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In a Handful of God         

Jean Hoefling

Chama al-Din Muhammad Hafiz (Public Domain)

In a handful of the sky and earth, In a handful of God, We cannot count All the ecstatic lovers who are dancing there Behind the mysterious veil.

True art reveals there is no void Or darkness.

There is no loneliness to the clear-eyed mystic In this luminous, brimming, Playful world.Hafiz, nineteenth century Persian poet

Artist Andrew Wyeth painted “Pentecost” in memory of a child in his Maine community who had been washed out to sea during a storm. “They couldn’t save her. I was thinking about the young girl’s body floating there underwater, and the nets became her spirit.”

Painting in the heyday of the mid-20th century fad of abstract expressionism, Wyeth was often criticized for the politically incorrect, dogged realism of his work. “More real than reality,” as one journalist of the day put it, referring to Wyeth’s intricate representations. The journalist is right without realizing it, for who can take in an exhibit of Wyeth’s paintings (which I had the privilege of doing on a white-white day last winter) and not be drawn in by the insistent expression of the unseen spirit breathing in all of them—whether tangled in the sparse grass of an ocean dunescape, glancing through diffused light on a stoic New England face, or coaxing our sense of wonder in the haunting way Christina on her hill leans upward toward… what, really?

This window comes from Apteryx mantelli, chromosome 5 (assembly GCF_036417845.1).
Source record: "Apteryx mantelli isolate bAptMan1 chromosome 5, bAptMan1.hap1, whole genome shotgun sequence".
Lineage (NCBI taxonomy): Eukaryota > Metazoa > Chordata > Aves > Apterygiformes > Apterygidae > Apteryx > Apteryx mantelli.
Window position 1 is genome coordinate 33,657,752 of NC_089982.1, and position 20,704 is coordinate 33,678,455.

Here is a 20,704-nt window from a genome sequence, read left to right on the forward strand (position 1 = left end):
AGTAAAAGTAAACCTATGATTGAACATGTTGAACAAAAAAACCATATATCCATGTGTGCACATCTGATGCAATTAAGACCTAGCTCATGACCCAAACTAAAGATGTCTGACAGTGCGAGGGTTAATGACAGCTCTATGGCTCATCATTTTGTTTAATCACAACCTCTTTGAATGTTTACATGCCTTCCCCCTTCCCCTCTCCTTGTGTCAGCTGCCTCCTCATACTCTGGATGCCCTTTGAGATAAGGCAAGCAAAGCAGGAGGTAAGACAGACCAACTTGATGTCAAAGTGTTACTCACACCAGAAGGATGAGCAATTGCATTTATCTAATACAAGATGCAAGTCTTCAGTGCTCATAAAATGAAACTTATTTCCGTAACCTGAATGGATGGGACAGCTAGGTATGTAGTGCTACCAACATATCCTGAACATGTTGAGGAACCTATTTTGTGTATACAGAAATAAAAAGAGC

“The wind blows where it pleases,” Jesus said. The Spirit is as real as anything we can see, swelling fishing nets and billowing through white curtains and drawing our eyes skyward for no reason at all. Its presence at our back can makes us turn around once again (compulsively and against our better judgment), to try to discover Who it is that persists in walking in silence at our elbow.

In a handful of God, all eternity resides, and the poet is right in saying that true art reveals there is no void or darkness. All the earth is a container for the divine, and Wyeth understood instinctively—as an artist though perhaps not a theologian—that for the innocent, drowned child, death had opened up to life. Ordinary, humble things are the first to fill up with the splendid, so that we might see and be reminded of what reality actually is.